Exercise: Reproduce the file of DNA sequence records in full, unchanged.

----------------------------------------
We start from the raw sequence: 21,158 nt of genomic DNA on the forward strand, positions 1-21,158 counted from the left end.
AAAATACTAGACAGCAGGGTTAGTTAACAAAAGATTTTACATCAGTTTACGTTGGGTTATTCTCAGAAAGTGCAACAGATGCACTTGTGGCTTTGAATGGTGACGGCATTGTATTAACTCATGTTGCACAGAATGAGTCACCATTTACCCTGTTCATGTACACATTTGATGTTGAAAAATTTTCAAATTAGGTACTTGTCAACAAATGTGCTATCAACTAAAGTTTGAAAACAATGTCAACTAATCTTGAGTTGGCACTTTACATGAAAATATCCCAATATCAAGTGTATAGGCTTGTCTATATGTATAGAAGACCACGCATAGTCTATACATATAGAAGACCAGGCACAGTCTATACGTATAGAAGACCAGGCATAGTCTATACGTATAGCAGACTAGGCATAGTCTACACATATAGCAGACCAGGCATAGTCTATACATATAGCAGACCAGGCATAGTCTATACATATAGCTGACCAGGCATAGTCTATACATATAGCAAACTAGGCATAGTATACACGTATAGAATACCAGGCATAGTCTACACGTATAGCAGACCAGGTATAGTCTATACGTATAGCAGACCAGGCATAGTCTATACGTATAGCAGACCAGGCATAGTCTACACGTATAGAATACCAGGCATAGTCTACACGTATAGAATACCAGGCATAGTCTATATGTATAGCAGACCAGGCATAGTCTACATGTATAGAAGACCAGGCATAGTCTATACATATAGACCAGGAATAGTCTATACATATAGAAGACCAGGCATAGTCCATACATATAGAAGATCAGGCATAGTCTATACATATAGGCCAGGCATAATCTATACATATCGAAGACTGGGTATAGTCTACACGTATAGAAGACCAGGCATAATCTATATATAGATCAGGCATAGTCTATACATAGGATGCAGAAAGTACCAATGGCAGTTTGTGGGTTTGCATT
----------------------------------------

We start from the raw sequence: 21,158 nt of genomic DNA on the forward strand, positions 1-21,158 counted from the left end.
AAAATACTAGACAGCAGGGTTAGTTAACAAAAGATTTTACATCAGTTTACGTTGGGTTATTCTCAGAAAGTGCAACAGATGCACTTGTGGCTTTGAATGGTGACGGCATTGTATTAACTCATGTTGCACAGAATGAGTCACCATTTACCCTGTTCATGTACACATTTGATGTTGAAAAATTTTCAAATTAGGTACTTGTCAACAAATGTGCTATCAACTAAAGTTTGAAAACAATGTCAACTAATCTTGAGTTGGCACTTTACATGAAAATATCCCAATATCAAGTGTATAGGCTTGTCTATATGTATAGAAGACCACGCATAGTCTATACATATAGAAGACCAGGCACAGTCTATACGTATAGAAGACCAGGCATAGTCTATACGTATAGCAGACTAGGCATAGTCTACACATATAGCAGACCAGGCATAGTCTATACATATAGCAGACCAGGCATAGTCTATACATATAGCTGACCAGGCATAGTCTATACATATAGCAAACTAGGCATAGTATACACGTATAGAATACCAGGCATAGTCTACACGTATAGCAGACCAGGTATAGTCTATACGTATAGCAGACCAGGCATAGTCTATACGTATAGCAGACCAGGCATAGTCTACACGTATAGAATACCAGGCATAGTCTACACGTATAGAATACCAGGCATAGTCTATATGTATAGCAGACCAGGCATAGTCTACATGTATAGAAGACCAGGCATAGTCTATACATATAGACCAGGAATAGTCTATACATATAGAAGACCAGGCATAGTCCATACATATAGAAGATCAGGCATAGTCTATACATATAGGCCAGGCATAATCTATACATATCGAAGACTGGGTATAGTCTACACGTATAGAAGACCAGGCATAATCTATATATAGATCAGGCATAGTCTATACATAGGATGCAGAAAGTACCAATGGCAGTTTGTGGGTTTGCATT